|US20060005709 *||Dec 30, 2004||Jan 12, 2006||Lg Electronics Inc.||Air purifier|
|US20060130658 *||Jan 24, 2005||Jun 22, 2006||Kai-Cheng Chang||Plane type electric precipitator|
|US20070137479 *||Feb 12, 2007||Jun 21, 2007||Hess Don H||Apparatus and method for enhancing filtration|
|US20070256563 *||Dec 19, 2006||Nov 8, 2007||Airinspace Limited||Electrostatic ionic air emission device|
|US20090188390 *||Aug 23, 2007||Jul 30, 2009||Maurice Daverell Walker||Electrostatic precipitator|
|US20090190219 *||Jul 30, 2009||Dell Products L.P.||Systems and Methods for Contactless Automatic Dust Removal From a Glass Surface|
|US20100101420 *||Mar 27, 2008||Apr 29, 2010||Toyota Jidosha Kabushiki Kaisha||Exhaust gas purifying device|
|US20100326274 *||Dec 17, 2008||Dec 30, 2010||Technische Universiteit Delft||Use of an electric field for the removal of droplets in a gaseous fluid|
|US20110277632 *||Nov 17, 2011||Cfd Research Corporation||Electrostatic Aerosol Concentrator|
|US20120111188 *||Jul 16, 2010||May 10, 2012||Her Majesty The Queen In Right Of Canada As Represented By The Minister Of Natural Resources||Hot sieving electrostatic precipitator|
|US20120180658 *||Jul 21, 2010||Jul 19, 2012||Willibrordus Nicolaas Johannes Ursem||Method for the removal of a gaseous fluid and arrangement therefore|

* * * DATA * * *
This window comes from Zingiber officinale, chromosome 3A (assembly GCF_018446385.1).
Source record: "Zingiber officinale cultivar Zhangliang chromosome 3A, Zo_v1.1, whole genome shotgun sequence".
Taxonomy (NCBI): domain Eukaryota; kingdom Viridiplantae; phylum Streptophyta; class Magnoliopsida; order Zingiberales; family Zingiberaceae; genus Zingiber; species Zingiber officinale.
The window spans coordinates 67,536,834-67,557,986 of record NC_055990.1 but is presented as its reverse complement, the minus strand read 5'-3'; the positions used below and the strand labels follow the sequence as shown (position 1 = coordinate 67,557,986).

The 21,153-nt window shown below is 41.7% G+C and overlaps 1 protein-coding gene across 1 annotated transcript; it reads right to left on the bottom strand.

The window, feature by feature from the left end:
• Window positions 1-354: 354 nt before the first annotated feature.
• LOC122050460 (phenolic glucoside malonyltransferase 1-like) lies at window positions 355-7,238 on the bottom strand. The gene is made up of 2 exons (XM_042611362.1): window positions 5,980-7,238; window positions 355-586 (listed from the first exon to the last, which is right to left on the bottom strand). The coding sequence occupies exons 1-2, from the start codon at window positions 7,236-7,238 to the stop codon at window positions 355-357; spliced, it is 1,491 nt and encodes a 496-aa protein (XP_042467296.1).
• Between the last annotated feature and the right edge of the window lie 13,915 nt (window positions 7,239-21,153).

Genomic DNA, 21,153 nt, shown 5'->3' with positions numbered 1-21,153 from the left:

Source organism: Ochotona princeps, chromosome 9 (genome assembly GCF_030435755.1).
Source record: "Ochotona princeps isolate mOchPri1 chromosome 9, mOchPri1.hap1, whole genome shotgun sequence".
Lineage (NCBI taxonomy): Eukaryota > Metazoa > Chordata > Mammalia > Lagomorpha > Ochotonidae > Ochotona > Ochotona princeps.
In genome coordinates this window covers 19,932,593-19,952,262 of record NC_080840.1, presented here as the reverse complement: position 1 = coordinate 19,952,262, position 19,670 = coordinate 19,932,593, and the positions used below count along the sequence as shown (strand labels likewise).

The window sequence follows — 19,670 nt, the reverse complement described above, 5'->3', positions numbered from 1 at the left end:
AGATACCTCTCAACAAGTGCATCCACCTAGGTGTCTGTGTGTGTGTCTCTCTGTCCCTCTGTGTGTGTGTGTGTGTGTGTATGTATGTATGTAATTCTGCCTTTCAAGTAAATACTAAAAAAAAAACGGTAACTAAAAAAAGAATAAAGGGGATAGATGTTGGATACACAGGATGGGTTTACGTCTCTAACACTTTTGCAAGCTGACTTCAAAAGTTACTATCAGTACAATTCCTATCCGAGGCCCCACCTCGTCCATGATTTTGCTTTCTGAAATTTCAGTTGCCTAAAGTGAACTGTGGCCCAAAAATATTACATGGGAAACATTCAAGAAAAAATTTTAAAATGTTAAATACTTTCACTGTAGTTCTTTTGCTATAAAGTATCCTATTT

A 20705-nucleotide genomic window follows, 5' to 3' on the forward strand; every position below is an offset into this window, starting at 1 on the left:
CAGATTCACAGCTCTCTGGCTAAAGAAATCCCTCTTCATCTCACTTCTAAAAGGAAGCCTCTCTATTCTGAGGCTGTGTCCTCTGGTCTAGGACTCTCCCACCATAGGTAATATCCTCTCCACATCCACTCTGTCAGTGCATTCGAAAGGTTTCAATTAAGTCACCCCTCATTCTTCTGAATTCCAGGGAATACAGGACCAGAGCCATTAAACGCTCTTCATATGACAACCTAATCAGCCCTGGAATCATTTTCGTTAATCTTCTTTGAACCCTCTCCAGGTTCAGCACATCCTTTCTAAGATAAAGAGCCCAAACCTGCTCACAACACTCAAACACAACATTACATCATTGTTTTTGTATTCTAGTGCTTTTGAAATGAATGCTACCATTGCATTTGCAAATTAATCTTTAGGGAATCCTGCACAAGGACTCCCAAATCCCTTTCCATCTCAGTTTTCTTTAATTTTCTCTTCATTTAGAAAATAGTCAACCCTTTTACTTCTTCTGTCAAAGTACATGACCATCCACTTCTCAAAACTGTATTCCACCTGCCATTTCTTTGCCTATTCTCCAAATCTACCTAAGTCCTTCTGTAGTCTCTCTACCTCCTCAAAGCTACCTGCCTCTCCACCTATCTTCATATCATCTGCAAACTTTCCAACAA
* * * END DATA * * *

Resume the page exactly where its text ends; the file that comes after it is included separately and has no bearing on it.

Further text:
|US20130192462 *||Aug 3, 2012||Aug 1, 2013||Cfd Research Corporation||Electrostatic aerosol concentrator|
|DE4400827C1 *||Jan 13, 1994||Apr 20, 1995||Andreas Dipl Ing Gutsch||Process and device for the electrically induced agglomeration of gas-borne particles|
|EP0713419A1 *||Aug 11, 1994||May 29, 1996||Contamco Corporation||Improved electrostatic filter|
|EP0825693A2 *||Aug 19, 1997||Feb 25, 1998||He Holdings, Inc. Dba Hughes Electronics||Indoor air pollutant destruction apparatus and method using corona discharge|
|WO2001081735A1 *||Apr 20, 2001||Nov 1, 2001||Tec Ltd||Improvements in and relating to particulates in exhaust streams|
|WO2002021100A2 *||Sep 7, 2001||Mar 14, 2002||Graham Lisa A||Particle concentrator|
|WO2004041412A1 *||Sep 24, 2002||May 21, 2004||Eero Erma||Device for cleaning of gases from dust particles with or without ionisation and with dry, wet or both dry and wet dust catching|
|WO2007085114A1 *||Jan 24, 2006||Aug 2, 2007||Jiaren Ni||An improved air purifier|
|U.S. Classification||95/62, 96/57, 96/75, 95/69, 55/340, 96/97, 55/338|
|International Classification||B03C3/38, B03C3/36, B03C3/14, B03C3/15, B03C3/00, B03C3/88, B03C3/017|
|Cooperative Classification||B03C3/0175, B03C3/38, B03C3/36|
|European Classification||B03C3/36, B03C3/38, B03C3/017B|
|Dec 3, 1987||AS||Assignment|
Owner name: BBC BROWN, BOVERI & COMPANY, LIMITED, CH-5401 BADE
Free format text: ASSIGNMENT OF ASSIGNORS INTEREST;ASSIGNORS:ELIASSON, BALDUR;ESCUDIER, MARCEL;HIRTH, MICHAEL;AND OTHERS;REEL/FRAME:004796/0950
Effective date: 19860108
|Aug 28, 1991||FPAY||Fee payment|
Year of fee payment: 4
|Nov 7, 1995||REMI||Maintenance fee reminder mailed|
|Mar 31, 1996||LAPS||Lapse for failure to pay maintenance fees|
|Jun 11, 1996||FP||Expired due to failure to pay maintenance fee|
Effective date: 19960403